Worked With:

Mary McDonnell

Justin Willman

Kyra Sedgwick

Dylan Walsh

Gail O'Grady

Roseanne Barr

Jeff Foxworthy

George Gaynes

Richard Dean Anderson

Bubba Smith

William Daniels

G.W. Bailey Biography

Home > Actors > B > Bailey, G.W. > Biography

Birth Name: G.W. Bailey
Born: 08/27/1944
Birth Place: Port Arthur, Texas, USA

He began playing small roles in TV movies such as "The Runaway Barge" (NBC, 1975), "The Summer of My German Soldier" (NBC, 1978) and "Fog" (CBS, 1981), but recognition didn't come until Bailey was cast as Private Rizzo, a pool-hall con man, in the 1981-1983 seasons of the hit sitcom "M*A*S*H*" (CBS, 1972-1983). This exposure won Bailey his first of five dramatic TV movies directed by Roger Young. His role in "Bitter Harvest" (NBC, 1981) was small, but he went on to play larger roles in "Love and Lies" (ABC, 1990), "Held Hostage: The Sis and Jerry Levin Story" (ABC, 1991), "Doublecrossed" (HBO, 1991), and as one of the militia fugitives in "Ruby Ridge: An American Tragedy" (CBS, 1996).

Bailey began another, very different, long-term relationship in 1984, when he played the hard-nosed Lt. Harris in the lowbrow hit "Police Academy." He went on to recreate this role in "Police Academy" sequels number 4 through 7, which grew more lowbrow and less successful by the year: "Citizens on Patrol" (1987), "Assignment Miami Beach" (1988), "City Under Siege" (1989) and "Mission to Moscow" (1994). The dubious upshot of this was supporting roles in more thudding comedies, such as the goofy Western parody "Rustler's Rhapsody" (1985), "Short Circuit" (1986) and "Mannequin" and the Whoopi Goldberg vehicle "Burglar" (both 1987). He also appeared in a handful of dark thrillers ("Warning Sign," 1985; "Write to Kill," 1991).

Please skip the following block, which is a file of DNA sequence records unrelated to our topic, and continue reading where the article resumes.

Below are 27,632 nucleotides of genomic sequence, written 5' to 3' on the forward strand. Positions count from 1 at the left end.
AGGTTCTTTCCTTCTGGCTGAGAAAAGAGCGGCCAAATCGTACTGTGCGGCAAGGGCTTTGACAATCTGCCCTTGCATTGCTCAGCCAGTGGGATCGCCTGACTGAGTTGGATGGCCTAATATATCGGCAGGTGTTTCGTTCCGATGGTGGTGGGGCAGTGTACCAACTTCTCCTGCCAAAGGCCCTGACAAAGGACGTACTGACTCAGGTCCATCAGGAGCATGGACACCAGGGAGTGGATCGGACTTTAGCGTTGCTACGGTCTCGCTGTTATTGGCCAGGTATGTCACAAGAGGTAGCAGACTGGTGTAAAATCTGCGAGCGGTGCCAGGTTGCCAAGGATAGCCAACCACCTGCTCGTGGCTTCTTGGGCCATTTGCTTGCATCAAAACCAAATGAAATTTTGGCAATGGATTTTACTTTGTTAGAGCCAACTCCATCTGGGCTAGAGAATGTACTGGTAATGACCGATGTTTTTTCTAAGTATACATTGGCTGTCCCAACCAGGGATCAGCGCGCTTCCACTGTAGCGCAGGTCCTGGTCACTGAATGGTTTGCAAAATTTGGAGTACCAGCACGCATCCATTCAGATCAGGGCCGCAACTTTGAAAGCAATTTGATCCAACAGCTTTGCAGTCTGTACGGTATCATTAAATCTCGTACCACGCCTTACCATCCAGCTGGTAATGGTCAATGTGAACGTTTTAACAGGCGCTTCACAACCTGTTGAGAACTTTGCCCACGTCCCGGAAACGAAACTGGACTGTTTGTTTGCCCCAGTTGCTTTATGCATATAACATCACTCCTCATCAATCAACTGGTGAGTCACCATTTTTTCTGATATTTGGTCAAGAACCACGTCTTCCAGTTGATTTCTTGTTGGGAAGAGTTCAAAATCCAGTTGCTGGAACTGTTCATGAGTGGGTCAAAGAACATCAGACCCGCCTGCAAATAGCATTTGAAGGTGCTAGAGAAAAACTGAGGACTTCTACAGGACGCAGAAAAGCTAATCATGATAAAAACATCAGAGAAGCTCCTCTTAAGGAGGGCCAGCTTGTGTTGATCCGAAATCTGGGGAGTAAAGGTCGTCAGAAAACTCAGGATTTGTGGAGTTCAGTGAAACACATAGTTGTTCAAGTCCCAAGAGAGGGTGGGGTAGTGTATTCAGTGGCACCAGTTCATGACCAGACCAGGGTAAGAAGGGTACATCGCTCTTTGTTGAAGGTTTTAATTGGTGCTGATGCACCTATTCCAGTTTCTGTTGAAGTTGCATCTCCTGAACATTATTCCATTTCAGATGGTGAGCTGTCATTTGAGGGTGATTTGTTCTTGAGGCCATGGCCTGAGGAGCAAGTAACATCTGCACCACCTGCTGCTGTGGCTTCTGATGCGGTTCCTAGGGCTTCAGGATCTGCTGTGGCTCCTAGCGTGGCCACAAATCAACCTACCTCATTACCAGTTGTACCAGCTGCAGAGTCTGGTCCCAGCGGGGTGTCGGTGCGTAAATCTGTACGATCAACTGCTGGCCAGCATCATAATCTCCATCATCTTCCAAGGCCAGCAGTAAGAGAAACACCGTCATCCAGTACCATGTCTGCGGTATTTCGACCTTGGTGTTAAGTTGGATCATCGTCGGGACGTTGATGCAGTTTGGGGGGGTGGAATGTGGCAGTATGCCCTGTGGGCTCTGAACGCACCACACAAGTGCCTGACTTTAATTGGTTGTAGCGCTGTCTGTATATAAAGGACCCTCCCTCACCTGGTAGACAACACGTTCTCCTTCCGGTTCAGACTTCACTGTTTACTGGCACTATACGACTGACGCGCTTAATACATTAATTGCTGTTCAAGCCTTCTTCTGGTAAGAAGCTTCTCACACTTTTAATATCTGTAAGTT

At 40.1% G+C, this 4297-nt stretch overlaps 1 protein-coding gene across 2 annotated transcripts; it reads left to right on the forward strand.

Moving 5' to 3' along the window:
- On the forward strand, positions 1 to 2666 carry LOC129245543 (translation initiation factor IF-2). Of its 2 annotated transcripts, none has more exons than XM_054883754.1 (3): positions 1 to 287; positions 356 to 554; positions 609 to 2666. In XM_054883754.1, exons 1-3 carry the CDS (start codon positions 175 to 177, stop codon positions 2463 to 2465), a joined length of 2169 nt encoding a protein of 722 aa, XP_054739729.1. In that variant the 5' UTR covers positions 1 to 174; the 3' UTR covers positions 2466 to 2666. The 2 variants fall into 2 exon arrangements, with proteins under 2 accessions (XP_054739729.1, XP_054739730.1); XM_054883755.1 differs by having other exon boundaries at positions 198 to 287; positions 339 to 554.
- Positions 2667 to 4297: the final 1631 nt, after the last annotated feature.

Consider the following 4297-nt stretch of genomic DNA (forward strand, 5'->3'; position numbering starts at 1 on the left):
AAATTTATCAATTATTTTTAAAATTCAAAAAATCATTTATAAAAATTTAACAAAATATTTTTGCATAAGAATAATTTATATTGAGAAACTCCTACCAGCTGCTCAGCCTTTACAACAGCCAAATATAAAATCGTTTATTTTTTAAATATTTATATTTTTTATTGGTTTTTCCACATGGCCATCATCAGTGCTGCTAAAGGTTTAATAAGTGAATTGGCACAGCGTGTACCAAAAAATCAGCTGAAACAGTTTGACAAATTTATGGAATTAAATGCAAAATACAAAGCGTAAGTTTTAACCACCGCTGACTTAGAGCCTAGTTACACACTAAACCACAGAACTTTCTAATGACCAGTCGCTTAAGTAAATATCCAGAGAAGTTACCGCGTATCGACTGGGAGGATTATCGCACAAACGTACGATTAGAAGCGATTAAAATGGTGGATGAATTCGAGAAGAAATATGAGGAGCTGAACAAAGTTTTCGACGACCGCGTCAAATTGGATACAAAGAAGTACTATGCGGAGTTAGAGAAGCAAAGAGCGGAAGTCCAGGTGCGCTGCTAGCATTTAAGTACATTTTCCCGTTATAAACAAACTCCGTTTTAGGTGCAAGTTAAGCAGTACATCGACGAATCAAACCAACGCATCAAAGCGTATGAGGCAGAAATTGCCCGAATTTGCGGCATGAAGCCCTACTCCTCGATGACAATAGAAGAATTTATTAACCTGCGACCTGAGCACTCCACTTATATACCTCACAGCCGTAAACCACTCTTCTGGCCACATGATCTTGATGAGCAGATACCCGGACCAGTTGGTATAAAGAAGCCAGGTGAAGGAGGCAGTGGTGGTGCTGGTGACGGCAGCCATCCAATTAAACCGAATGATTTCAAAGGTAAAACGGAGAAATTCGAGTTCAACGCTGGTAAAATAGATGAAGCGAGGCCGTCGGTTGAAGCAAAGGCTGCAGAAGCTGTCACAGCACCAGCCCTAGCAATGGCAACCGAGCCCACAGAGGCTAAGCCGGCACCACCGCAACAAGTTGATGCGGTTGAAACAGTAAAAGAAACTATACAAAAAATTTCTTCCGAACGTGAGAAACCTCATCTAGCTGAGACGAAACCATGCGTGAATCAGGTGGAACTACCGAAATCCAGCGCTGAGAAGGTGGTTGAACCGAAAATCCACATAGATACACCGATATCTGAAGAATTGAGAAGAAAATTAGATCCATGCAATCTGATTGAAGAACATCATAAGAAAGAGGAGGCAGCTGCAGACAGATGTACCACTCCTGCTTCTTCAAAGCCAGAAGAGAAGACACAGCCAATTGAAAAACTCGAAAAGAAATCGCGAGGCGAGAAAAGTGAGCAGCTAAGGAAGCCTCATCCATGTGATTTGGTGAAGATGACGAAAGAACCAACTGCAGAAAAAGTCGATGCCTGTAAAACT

But Bailey had much better luck and a broader canvas for his talents on TV. He played supporting roles of varying size in a huge number of TV movies and mini-series apart from his work with Roger Young, many of them dramas. The most popular included "Murder in Texas" (NBC, 1981), as a Mayor in "On Our Way" (CBS, 1985), a soldier in the epic "War and Remembrance" (ABC, 1988-1989), the agency head in "Spy Games" (ABC, 1991), and an FBI man in "Dead Before Dawn" (ABC, 1993). These roles were all a far cry from "Police Academy."

Series TV has also proven rewarding to Bailey, to a lesser extent. The pilots "There Goes the Neighborhood" (NBC, 1983), "The Earthlings" (ABC, 1984) and "True Stories" (Fox, 1993) failed to take off. But he did have continuing roles as a psychiatrist during the 1981-1982 seasons of "St. Elsewhere" (NBC) and as the anxious news director of a TV station in the sitcom "Goodnight Beantown" (CBS, 1983-1984). He was later cast as the father on "The Jeff Foxworthy Show" (NBC, 1996-97), a character Bailey has described as "a middle aged Lothario." Bailey also returned to college in the mid-90s, finally earning his degree and signing on as artist-in-resident at his new alma mater, Southwest Texas State University.